The Sharpham Estate in Totnes produces fine English wines and cheeses. There are also great artisan producers, such as market gardener John Roswell in Barrington, Somerset, who delivers great fruit and vegetables. Charles Stanleyland has got a terrific place at Widdecombe-in-the-Moor where he grows herbs in a small walled garden.
We now produce more than 2,500 types of cheese in the West Country. Elise and Gary Jungheim from Country Cheeses, who are based in Tavistock and have shops in Topsham and Exeter, have been instrumental in bringing small producers to my attention. Tom and Mary Quickes of Quickes Cheeses, just outside Exeter, make phenomenal Quickes and Montgomery cheddars. Then there are wonderful people such as Peter and Henrietta Greig at Pipers Farm in the Culm Valley. You can buy meat from them direct or online.
My ideal menu is to start off with seafood because we have such a seasonal abundance of fish such as red mullet, sea bass, turbot, shrimps and scallops. Then I'd move on to meat - maybe something like venison from Hatherleigh. I'd then have a selection of South-west cheeses - all of which can sit next to our brothers on the Continent. My favourites include Sharpens brie or a rind-washed Stinking Bishop. For dessert, it has to be something from the orchard.
I started the first Michael Caines restaurant at the Royal Clarence Hotel in Exeter. I quickly realised that the restaurant was attracting a clientele who wouldn't be interested in staying in the tired rooms of the hotel. My business partner, Andrew Brownsword, and I decided top buy the property and update it as a boutique hotel. We wanted to offer guests first-class food and drink at the heart of a great and homely hotel stay - that's the ABode concept. We've now got ABode hotels in Glasgow and Canterbury with more on the way in Manchester and Chester.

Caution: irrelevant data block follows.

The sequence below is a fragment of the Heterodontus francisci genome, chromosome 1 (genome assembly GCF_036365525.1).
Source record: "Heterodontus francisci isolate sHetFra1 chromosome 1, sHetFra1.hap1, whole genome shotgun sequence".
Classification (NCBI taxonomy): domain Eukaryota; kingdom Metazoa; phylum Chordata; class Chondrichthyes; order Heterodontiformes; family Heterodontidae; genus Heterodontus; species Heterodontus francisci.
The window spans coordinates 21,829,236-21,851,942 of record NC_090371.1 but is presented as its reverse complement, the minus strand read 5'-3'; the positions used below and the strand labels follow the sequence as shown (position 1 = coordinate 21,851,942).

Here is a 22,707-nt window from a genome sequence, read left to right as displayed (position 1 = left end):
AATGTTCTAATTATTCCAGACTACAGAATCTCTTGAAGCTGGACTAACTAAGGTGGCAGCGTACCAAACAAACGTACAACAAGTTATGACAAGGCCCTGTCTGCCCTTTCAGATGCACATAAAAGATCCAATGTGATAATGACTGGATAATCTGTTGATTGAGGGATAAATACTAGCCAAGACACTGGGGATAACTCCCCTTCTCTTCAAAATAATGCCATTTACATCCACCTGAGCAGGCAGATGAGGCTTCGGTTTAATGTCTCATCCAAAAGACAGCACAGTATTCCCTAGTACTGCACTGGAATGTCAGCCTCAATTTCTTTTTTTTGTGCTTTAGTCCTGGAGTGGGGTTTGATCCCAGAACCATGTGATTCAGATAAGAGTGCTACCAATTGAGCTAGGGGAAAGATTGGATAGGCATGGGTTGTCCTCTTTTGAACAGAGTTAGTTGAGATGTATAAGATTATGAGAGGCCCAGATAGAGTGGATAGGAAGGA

There are many great places to eat in the West Country. I love the Dartmoor Inn at Lydford - it's sort of like my local. It's one of those pubs that has been turned into a wonderful restaurant with rooms. Karen and Phil Burgess source everything locally. I also like Percy's in Virginstowe and Tanners in Plymouth. The Agaric Restaurant in Ashburton is tremendous. It's run by Nick Coiley who used to be the chef at the Carved Angel in Plymouth. There are too many to mention. All these guys are usually represented at the Exeter Festival of South West England Food and Drink at the end of March.